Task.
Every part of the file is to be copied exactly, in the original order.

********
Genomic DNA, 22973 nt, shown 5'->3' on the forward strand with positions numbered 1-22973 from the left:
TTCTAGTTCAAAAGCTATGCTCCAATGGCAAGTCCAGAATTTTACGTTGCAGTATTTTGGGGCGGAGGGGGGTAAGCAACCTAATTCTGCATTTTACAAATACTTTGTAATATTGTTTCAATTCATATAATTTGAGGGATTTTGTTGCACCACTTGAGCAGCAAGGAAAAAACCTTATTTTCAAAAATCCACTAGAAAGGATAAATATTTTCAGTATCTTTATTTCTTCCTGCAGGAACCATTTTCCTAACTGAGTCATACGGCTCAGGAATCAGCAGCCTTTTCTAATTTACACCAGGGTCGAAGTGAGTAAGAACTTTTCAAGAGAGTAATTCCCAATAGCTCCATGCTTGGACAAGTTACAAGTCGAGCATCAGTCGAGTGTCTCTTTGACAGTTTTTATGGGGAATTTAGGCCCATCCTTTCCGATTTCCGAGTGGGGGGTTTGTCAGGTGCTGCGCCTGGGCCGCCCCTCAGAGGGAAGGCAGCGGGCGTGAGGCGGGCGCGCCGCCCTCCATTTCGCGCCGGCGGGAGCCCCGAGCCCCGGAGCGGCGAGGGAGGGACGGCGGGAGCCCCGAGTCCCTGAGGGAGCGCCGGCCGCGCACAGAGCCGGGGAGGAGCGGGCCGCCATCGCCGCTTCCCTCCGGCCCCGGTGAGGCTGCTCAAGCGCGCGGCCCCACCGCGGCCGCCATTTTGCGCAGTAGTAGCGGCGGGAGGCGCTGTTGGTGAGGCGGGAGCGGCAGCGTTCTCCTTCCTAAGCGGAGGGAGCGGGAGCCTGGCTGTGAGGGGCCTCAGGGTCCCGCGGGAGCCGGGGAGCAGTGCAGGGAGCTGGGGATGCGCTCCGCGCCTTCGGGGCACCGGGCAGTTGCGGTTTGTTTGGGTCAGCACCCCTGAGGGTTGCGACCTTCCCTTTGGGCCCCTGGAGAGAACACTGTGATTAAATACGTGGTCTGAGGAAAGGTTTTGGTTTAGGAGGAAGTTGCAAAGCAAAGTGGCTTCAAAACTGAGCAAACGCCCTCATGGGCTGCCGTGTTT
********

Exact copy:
Genomic DNA, 22973 nt, shown 5'->3' on the forward strand with positions numbered 1-22973 from the left:
TTCTAGTTCAAAAGCTATGCTCCAATGGCAAGTCCAGAATTTTACGTTGCAGTATTTTGGGGCGGAGGGGGGTAAGCAACCTAATTCTGCATTTTACAAATACTTTGTAATATTGTTTCAATTCATATAATTTGAGGGATTTTGTTGCACCACTTGAGCAGCAAGGAAAAAACCTTATTTTCAAAAATCCACTAGAAAGGATAAATATTTTCAGTATCTTTATTTCTTCCTGCAGGAACCATTTTCCTAACTGAGTCATACGGCTCAGGAATCAGCAGCCTTTTCTAATTTACACCAGGGTCGAAGTGAGTAAGAACTTTTCAAGAGAGTAATTCCCAATAGCTCCATGCTTGGACAAGTTACAAGTCGAGCATCAGTCGAGTGTCTCTTTGACAGTTTTTATGGGGAATTTAGGCCCATCCTTTCCGATTTCCGAGTGGGGGGTTTGTCAGGTGCTGCGCCTGGGCCGCCCCTCAGAGGGAAGGCAGCGGGCGTGAGGCGGGCGCGCCGCCCTCCATTTCGCGCCGGCGGGAGCCCCGAGCCCCGGAGCGGCGAGGGAGGGACGGCGGGAGCCCCGAGTCCCTGAGGGAGCGCCGGCCGCGCACAGAGCCGGGGAGGAGCGGGCCGCCATCGCCGCTTCCCTCCGGCCCCGGTGAGGCTGCTCAAGCGCGCGGCCCCACCGCGGCCGCCATTTTGCGCAGTAGTAGCGGCGGGAGGCGCTGTTGGTGAGGCGGGAGCGGCAGCGTTCTCCTTCCTAAGCGGAGGGAGCGGGAGCCTGGCTGTGAGGGGCCTCAGGGTCCCGCGGGAGCCGGGGAGCAGTGCAGGGAGCTGGGGATGCGCTCCGCGCCTTCGGGGCACCGGGCAGTTGCGGTTTGTTTGGGTCAGCACCCCTGAGGGTTGCGACCTTCCCTTTGGGCCCCTGGAGAGAACACTGTGATTAAATACGTGGTCTGAGGAAAGGTTTTGGTTTAGGAGGAAGTTGCAAAGCAAAGTGGCTTCAAAACTGAGCAAACGCCCTCATGGGCTGCCGTGTTT